Whither reform in Irish Catholicism (2)?

A while ago I did a post wondering out loud on how reform might come to a church in crisis – the example being the Irish Catholic Church. Some thought I was just wishing all Catholics stopped being Catholics and became Protestants, but that wasn’t what I meant.

I was really trying to ask what needs to be in place for deep structural and spiritual change to occur – for the reforming and refreshing wind of the Spirit to blow and the renewing Word to effect radical change. I did  a follow up post here on Scot McKnight’s quite provocative (a blog comment rather than carefully edited and published article) views that the Catholic and Eastern Orthodox churches are ‘un-reformable’ because of the constricting and stifling role of an elevated Tradition.

I mention all this because of Archbishop Dairmuid Martin’s comments yesterday on the ‘strong forces’ opposed to change within the Irish Church and of his deep personal discouragement – and presumably his deep pessimism over the likelihood of renewal and reform. Even when the Irish Bishops were in Rome there was less than full support for the Archbishop’s policy of transparency and need for reform from his colleagues. There is obviously a deeply hostile reaction to Archbishop Martin’s policy of honesty and accountability and he cuts a bit of a lonely figure.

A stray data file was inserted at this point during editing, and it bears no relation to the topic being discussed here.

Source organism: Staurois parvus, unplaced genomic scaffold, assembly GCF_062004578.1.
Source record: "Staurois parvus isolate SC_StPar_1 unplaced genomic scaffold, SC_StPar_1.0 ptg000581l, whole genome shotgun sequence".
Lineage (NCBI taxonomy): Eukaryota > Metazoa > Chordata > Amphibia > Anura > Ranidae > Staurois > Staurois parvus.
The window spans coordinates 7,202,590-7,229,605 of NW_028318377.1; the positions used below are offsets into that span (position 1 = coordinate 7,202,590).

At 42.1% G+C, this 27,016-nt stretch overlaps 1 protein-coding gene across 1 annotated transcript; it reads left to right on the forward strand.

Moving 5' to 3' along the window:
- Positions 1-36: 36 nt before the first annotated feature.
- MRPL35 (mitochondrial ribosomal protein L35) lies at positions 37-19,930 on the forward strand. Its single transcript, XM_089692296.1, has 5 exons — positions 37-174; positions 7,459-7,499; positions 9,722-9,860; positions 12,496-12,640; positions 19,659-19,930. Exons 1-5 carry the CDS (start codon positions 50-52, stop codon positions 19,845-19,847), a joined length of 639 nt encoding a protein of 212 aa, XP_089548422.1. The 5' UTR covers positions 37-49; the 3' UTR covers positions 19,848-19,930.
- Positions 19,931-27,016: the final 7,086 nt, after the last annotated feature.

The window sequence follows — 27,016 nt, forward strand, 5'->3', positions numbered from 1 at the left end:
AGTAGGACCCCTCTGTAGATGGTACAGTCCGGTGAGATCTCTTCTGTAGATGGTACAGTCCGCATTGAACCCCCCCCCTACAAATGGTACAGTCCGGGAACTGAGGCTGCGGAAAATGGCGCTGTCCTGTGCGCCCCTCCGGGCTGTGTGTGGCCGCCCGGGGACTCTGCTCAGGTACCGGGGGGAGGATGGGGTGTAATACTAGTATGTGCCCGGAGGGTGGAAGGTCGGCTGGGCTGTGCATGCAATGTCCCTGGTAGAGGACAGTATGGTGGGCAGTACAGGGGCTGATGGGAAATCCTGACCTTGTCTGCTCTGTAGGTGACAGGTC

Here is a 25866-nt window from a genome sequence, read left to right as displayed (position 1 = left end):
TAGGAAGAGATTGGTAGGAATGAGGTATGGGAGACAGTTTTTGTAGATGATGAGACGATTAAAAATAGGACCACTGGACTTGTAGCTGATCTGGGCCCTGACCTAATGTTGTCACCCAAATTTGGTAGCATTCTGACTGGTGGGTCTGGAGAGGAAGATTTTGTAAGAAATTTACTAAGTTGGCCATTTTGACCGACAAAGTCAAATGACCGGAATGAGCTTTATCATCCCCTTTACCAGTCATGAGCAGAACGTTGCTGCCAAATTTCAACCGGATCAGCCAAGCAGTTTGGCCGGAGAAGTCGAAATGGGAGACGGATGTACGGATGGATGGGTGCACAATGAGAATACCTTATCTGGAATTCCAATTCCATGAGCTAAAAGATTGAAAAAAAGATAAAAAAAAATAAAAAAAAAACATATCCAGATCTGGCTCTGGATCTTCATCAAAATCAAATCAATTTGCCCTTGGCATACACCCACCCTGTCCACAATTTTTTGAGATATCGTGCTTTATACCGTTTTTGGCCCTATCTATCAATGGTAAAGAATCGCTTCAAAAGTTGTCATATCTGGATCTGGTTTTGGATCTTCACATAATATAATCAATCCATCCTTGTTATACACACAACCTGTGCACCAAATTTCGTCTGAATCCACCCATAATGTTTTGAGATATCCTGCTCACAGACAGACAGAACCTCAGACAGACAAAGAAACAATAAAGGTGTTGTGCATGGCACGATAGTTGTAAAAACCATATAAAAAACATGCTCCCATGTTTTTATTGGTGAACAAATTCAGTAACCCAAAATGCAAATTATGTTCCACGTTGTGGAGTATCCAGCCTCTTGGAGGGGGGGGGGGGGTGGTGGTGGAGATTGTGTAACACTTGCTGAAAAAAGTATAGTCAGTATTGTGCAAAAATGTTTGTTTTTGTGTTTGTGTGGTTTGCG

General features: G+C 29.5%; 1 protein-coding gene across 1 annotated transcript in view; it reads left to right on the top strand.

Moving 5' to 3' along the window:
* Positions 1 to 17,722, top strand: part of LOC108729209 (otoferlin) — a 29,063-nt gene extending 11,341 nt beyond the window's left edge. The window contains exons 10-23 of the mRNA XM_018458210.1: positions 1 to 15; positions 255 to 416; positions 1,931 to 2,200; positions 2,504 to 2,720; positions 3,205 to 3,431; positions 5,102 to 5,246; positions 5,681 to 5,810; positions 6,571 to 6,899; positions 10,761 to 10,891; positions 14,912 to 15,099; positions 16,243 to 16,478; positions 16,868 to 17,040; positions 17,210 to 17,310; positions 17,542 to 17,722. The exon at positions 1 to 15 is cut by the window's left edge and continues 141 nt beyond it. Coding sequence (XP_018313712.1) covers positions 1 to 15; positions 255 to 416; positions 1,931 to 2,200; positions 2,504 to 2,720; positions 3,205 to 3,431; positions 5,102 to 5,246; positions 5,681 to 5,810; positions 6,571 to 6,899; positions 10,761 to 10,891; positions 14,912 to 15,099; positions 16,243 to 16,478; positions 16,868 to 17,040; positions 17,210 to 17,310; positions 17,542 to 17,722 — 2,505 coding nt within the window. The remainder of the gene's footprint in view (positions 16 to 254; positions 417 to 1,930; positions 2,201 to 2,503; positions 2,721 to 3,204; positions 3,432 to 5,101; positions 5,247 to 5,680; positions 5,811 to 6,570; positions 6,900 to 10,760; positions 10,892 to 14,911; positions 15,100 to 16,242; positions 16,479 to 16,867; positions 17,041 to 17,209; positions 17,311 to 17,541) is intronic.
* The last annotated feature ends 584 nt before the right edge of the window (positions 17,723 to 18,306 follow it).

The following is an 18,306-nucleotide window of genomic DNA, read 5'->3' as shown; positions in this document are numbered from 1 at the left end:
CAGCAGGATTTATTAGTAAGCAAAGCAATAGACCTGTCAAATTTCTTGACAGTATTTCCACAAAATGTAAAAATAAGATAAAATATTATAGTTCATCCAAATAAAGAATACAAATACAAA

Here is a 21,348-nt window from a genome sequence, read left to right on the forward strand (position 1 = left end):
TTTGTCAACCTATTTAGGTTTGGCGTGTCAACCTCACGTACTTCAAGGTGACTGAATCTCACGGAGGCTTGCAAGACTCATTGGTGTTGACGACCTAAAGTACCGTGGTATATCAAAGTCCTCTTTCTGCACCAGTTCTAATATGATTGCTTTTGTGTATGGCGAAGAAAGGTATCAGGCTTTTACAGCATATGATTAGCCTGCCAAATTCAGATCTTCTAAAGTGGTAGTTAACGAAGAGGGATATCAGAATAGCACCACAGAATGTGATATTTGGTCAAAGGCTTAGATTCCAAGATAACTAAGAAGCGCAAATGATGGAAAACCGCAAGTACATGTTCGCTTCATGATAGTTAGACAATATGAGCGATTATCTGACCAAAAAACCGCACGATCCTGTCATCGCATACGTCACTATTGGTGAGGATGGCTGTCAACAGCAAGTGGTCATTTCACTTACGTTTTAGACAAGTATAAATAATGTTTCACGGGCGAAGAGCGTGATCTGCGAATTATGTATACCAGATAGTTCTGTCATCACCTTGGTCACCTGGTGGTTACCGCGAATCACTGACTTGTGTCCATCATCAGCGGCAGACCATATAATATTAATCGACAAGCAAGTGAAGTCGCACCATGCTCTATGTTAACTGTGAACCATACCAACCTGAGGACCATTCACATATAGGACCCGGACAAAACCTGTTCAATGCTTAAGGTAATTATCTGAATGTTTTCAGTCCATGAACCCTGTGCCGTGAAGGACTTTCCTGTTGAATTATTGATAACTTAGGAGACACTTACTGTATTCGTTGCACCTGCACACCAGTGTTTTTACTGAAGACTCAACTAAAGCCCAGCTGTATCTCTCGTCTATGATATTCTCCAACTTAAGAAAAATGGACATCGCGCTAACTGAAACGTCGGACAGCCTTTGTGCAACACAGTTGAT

Whatever about the theology – if there is not an appetite, even a desperation, for radical reform from senior leaders within the Irish Church after all that has gone on in the last few years, well, you can understand and sympathise with the Archbishop’s despair. I feel for him as a sincere man trying to do the right thing.

If some church leaders think somehow that keeping the truth secret is STILL the best thing for the Church [note the priority here] well, you’ve got to wonder that if those ‘forces’ remain influential, that the Irish Church is heading for a sort of death in the near future …. and maybe that’s the best thing.

Whatever you believe about the Catholic Church, all Christians should be able to pray that out of such ‘death’ can come spiritual life. Isn’t that what reform is all about?

I say that with no axe to grind or with any iota of pleasure, but as an observer. As the Archbishop says of those opposed to him, they do not “have a true sense of the crisis of faith that exists in Ireland.”

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